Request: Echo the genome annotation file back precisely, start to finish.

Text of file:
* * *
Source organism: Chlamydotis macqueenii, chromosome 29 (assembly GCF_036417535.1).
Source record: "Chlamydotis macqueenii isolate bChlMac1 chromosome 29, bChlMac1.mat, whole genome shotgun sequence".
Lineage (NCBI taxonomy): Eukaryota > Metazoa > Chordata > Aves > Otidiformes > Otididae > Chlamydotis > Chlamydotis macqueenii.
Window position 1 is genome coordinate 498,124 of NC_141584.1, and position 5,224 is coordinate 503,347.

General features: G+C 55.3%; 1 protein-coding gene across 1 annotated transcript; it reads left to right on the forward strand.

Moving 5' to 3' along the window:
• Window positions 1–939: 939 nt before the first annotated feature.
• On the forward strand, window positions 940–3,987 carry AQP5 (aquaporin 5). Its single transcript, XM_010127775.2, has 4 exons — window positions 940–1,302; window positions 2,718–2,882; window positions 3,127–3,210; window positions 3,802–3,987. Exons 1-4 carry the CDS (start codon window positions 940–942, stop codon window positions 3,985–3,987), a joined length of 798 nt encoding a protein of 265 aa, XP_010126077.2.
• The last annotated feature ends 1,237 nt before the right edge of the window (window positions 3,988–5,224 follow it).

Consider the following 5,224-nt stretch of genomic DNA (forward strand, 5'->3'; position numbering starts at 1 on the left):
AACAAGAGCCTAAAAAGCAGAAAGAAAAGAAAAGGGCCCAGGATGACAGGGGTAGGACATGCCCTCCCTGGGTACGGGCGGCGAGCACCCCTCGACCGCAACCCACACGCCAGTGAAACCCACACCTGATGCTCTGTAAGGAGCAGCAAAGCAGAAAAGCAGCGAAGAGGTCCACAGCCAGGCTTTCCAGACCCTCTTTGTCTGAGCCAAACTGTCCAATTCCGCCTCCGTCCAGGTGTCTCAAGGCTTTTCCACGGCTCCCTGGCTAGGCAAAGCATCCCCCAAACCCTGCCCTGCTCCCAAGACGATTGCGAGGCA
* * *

Source organism: Chlamydotis macqueenii, chromosome 29 (assembly GCF_036417535.1).
Source record: "Chlamydotis macqueenii isolate bChlMac1 chromosome 29, bChlMac1.mat, whole genome shotgun sequence".
Lineage (NCBI taxonomy): Eukaryota > Metazoa > Chordata > Aves > Otidiformes > Otididae > Chlamydotis > Chlamydotis macqueenii.
Window position 1 is genome coordinate 498,124 of NC_141584.1, and position 5,224 is coordinate 503,347.

General features: G+C 55.3%; 1 protein-coding gene across 1 annotated transcript; it reads left to right on the forward strand.

Moving 5' to 3' along the window:
• Window positions 1–939: 939 nt before the first annotated feature.
• On the forward strand, window positions 940–3,987 carry AQP5 (aquaporin 5). Its single transcript, XM_010127775.2, has 4 exons — window positions 940–1,302; window positions 2,718–2,882; window positions 3,127–3,210; window positions 3,802–3,987. Exons 1-4 carry the CDS (start codon window positions 940–942, stop codon window positions 3,985–3,987), a joined length of 798 nt encoding a protein of 265 aa, XP_010126077.2.
• The last annotated feature ends 1,237 nt before the right edge of the window (window positions 3,988–5,224 follow it).

Consider the following 5,224-nt stretch of genomic DNA (forward strand, 5'->3'; position numbering starts at 1 on the left):
AACAAGAGCCTAAAAAGCAGAAAGAAAAGAAAAGGGCCCAGGATGACAGGGGTAGGACATGCCCTCCCTGGGTACGGGCGGCGAGCACCCCTCGACCGCAACCCACACGCCAGTGAAACCCACACCTGATGCTCTGTAAGGAGCAGCAAAGCAGAAAAGCAGCGAAGAGGTCCACAGCCAGGCTTTCCAGACCCTCTTTGTCTGAGCCAAACTGTCCAATTCCGCCTCCGTCCAGGTGTCTCAAGGCTTTTCCACGGCTCCCTGGCTAGGCAAAGCATCCCCCAAACCCTGCCCTGCTCCCAAGACGATTGCGAGGCA